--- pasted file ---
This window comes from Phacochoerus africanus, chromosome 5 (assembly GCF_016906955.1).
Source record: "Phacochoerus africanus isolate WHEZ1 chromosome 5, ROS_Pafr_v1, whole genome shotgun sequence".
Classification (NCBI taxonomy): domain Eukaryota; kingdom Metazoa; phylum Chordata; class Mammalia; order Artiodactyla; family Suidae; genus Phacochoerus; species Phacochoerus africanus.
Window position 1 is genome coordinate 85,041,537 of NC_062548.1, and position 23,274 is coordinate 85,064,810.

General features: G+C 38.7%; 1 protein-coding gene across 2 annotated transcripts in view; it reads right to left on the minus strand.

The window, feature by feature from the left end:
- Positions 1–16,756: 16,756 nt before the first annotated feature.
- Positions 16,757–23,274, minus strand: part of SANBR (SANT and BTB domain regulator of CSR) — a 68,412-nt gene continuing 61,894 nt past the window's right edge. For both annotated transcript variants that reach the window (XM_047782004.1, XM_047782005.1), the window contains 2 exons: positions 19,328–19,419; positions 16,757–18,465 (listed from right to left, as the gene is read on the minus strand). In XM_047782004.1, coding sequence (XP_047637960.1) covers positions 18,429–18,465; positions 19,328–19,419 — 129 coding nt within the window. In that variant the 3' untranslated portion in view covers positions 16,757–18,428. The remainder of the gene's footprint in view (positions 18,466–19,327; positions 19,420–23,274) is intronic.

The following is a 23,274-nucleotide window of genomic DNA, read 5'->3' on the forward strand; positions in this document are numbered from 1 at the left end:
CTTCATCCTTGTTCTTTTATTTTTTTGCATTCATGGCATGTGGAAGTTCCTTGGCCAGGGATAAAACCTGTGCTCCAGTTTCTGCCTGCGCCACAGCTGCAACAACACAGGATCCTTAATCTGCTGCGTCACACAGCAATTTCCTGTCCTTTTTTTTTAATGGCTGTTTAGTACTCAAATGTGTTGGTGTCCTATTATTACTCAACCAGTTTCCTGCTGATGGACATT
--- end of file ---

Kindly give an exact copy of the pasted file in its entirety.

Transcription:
This window comes from Phacochoerus africanus, chromosome 5 (assembly GCF_016906955.1).
Source record: "Phacochoerus africanus isolate WHEZ1 chromosome 5, ROS_Pafr_v1, whole genome shotgun sequence".
Classification (NCBI taxonomy): domain Eukaryota; kingdom Metazoa; phylum Chordata; class Mammalia; order Artiodactyla; family Suidae; genus Phacochoerus; species Phacochoerus africanus.
Window position 1 is genome coordinate 85,041,537 of NC_062548.1, and position 23,274 is coordinate 85,064,810.

General features: G+C 38.7%; 1 protein-coding gene across 2 annotated transcripts in view; it reads right to left on the minus strand.

The window, feature by feature from the left end:
- Positions 1–16,756: 16,756 nt before the first annotated feature.
- Positions 16,757–23,274, minus strand: part of SANBR (SANT and BTB domain regulator of CSR) — a 68,412-nt gene continuing 61,894 nt past the window's right edge. For both annotated transcript variants that reach the window (XM_047782004.1, XM_047782005.1), the window contains 2 exons: positions 19,328–19,419; positions 16,757–18,465 (listed from right to left, as the gene is read on the minus strand). In XM_047782004.1, coding sequence (XP_047637960.1) covers positions 18,429–18,465; positions 19,328–19,419 — 129 coding nt within the window. In that variant the 3' untranslated portion in view covers positions 16,757–18,428. The remainder of the gene's footprint in view (positions 18,466–19,327; positions 19,420–23,274) is intronic.

The following is a 23,274-nucleotide window of genomic DNA, read 5'->3' on the forward strand; positions in this document are numbered from 1 at the left end:
CTTCATCCTTGTTCTTTTATTTTTTTGCATTCATGGCATGTGGAAGTTCCTTGGCCAGGGATAAAACCTGTGCTCCAGTTTCTGCCTGCGCCACAGCTGCAACAACACAGGATCCTTAATCTGCTGCGTCACACAGCAATTTCCTGTCCTTTTTTTTTAATGGCTGTTTAGTACTCAAATGTGTTGGTGTCCTATTATTACTCAACCAGTTTCCTGCTGATGGACATT